Researchers found an ancient celestial object that might give glimpse into the ...

A quasar is a massive and extremely remote celestial object, emitting exceptionally large amounts of energy, and typically having a star-like image in a telescope.

The Gemini observations provide critical pieces of the puzzle in confirming this celestial object as the brightest appearing quasar so early in the history of the universe, raising hopes that more sources like this will be found.

Before the cosmos reached its billionth birthday, some of the very first bits of cosmic light began a long journey through the expanding universe.

Researchers found that the quasar is located extremely far back in time and space -- shortly after what is known as the Epoch of Reionization -- when the very first light emerged from the Big Bang.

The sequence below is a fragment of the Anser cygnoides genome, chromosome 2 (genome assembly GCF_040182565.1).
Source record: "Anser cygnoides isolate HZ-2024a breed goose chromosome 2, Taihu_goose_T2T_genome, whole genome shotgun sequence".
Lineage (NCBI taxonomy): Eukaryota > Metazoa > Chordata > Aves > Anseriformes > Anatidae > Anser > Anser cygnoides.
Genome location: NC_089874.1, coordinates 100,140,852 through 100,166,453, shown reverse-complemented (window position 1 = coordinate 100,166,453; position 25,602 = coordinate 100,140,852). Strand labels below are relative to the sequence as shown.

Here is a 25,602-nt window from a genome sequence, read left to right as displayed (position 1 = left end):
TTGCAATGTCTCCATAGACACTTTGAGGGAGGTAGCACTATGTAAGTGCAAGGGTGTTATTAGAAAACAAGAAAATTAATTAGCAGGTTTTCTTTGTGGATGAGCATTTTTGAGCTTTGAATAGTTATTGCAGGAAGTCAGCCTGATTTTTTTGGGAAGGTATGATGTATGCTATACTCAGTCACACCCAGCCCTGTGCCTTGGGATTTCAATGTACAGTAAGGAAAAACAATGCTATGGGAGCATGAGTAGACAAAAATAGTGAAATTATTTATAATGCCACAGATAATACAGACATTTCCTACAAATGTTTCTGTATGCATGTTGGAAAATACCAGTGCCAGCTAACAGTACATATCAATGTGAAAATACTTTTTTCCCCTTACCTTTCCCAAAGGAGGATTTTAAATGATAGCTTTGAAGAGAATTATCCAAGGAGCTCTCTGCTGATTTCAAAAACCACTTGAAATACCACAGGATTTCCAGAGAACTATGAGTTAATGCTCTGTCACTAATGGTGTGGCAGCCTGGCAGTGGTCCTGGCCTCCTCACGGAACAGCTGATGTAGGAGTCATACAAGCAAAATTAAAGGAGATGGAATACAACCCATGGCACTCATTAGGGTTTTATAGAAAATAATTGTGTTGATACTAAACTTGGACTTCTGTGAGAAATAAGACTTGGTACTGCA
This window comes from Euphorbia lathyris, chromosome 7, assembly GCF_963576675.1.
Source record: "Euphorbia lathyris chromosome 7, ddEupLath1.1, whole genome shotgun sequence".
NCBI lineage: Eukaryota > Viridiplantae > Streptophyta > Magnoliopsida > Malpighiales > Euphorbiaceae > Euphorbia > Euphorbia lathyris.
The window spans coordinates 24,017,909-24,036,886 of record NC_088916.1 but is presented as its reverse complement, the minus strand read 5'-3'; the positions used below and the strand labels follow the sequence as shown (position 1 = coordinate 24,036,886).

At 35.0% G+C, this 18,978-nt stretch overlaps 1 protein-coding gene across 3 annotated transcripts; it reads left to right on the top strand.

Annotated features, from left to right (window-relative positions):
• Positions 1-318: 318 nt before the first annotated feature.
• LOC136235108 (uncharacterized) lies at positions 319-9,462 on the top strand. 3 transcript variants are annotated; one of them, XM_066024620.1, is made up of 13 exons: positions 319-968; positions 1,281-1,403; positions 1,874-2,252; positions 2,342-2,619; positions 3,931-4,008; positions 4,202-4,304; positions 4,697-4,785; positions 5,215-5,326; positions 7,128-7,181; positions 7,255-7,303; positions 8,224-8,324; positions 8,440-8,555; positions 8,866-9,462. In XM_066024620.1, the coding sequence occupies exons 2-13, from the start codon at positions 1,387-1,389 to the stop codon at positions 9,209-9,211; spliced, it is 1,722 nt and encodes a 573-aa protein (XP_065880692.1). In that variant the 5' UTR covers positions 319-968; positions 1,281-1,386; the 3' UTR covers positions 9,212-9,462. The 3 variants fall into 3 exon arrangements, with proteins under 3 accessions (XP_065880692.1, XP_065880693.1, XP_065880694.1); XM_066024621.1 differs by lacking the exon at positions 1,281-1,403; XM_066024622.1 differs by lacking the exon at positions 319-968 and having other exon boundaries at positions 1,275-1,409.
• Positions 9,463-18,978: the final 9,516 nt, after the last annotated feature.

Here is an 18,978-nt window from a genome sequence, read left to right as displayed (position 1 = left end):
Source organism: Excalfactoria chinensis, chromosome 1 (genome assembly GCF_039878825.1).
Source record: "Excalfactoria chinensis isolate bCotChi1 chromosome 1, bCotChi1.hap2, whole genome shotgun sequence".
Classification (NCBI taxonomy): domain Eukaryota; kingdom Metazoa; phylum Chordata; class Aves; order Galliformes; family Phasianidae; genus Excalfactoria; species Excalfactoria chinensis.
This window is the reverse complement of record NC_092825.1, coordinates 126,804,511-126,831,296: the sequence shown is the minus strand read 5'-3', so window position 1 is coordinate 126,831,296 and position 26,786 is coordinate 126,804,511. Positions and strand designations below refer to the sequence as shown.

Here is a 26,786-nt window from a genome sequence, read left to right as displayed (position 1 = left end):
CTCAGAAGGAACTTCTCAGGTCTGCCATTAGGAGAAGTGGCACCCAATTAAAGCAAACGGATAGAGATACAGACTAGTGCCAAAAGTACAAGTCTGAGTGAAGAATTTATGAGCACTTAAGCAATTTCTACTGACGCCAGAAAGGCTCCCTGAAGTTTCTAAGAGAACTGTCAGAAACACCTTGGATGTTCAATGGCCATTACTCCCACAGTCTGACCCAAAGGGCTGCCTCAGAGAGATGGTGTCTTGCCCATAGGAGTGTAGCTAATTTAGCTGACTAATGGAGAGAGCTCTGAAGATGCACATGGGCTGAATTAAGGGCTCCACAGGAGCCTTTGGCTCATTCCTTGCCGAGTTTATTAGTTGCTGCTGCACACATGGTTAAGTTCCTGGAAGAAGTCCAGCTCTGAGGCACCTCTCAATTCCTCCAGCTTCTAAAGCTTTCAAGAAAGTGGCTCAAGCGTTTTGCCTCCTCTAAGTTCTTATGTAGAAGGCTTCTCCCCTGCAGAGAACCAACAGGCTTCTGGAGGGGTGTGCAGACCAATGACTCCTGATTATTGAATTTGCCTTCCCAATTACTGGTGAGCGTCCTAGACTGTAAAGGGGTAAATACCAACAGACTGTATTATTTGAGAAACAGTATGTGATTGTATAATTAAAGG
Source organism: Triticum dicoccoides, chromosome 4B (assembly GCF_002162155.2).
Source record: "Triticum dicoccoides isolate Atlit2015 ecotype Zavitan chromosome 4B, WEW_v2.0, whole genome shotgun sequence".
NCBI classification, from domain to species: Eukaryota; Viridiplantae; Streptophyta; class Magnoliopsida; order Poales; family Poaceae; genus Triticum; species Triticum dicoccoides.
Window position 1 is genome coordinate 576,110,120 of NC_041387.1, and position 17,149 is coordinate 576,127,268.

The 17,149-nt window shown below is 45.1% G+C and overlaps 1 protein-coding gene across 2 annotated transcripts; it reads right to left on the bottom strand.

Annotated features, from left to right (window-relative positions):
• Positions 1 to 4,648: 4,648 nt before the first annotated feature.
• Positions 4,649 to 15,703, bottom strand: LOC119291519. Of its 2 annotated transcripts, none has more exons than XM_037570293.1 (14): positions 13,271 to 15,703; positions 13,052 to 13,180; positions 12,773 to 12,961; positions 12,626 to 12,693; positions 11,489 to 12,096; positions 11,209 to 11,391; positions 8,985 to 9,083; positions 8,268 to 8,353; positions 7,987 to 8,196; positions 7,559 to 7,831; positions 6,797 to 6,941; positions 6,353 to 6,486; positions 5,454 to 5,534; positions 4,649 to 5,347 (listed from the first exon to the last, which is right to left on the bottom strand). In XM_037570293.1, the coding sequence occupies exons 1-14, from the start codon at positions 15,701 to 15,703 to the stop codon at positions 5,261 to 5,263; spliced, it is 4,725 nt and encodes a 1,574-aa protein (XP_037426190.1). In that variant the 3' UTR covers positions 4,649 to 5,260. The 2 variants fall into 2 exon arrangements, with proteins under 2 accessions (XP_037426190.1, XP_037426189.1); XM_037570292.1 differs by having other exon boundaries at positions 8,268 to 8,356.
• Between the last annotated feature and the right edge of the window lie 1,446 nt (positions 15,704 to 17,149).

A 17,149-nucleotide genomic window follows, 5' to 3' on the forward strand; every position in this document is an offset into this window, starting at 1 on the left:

The intense brilliance of the quasar, known as J0439+1634, also suggests that it is fueled by a supermassive black hole at the heart of a young forming galaxy.

The broad appearance of the magnesium fingerprint captured by the Gemini observatory also allowed astronomers to measure the mass of the quasar's supermassive black hole at 700 million times that of the Sun.

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